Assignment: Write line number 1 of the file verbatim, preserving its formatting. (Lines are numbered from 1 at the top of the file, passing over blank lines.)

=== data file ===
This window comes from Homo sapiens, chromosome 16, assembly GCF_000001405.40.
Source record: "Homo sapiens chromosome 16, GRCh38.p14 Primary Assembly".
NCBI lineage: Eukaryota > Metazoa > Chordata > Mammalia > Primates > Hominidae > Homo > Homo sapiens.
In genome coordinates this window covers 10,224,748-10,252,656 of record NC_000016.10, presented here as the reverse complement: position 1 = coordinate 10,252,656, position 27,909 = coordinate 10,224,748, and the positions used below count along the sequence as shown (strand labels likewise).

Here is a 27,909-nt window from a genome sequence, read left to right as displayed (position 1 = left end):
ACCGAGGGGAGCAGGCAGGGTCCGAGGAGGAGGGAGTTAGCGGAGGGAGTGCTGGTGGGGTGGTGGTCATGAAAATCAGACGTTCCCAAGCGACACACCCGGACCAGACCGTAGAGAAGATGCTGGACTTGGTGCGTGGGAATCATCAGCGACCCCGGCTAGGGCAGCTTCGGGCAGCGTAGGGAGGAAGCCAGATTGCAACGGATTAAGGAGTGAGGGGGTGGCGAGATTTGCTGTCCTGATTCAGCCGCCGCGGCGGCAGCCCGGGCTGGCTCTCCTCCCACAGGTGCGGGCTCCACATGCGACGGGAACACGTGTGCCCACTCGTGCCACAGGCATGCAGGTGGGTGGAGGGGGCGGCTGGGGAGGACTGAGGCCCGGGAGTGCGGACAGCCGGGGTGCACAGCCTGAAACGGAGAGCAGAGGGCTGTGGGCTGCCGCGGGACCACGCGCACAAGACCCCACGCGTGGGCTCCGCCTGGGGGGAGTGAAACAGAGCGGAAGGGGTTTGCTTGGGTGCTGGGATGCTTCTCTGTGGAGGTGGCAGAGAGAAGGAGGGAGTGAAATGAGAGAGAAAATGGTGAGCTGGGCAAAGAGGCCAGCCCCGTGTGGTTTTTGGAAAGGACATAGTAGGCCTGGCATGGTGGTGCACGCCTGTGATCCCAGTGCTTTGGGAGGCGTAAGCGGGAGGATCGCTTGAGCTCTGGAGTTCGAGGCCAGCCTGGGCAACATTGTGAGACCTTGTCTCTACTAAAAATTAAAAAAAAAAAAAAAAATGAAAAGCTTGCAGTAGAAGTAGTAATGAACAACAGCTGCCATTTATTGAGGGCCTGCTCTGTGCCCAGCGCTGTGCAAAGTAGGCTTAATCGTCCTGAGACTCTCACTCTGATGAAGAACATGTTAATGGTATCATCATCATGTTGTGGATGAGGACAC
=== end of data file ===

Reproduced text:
This window comes from Homo sapiens, chromosome 16, assembly GCF_000001405.40.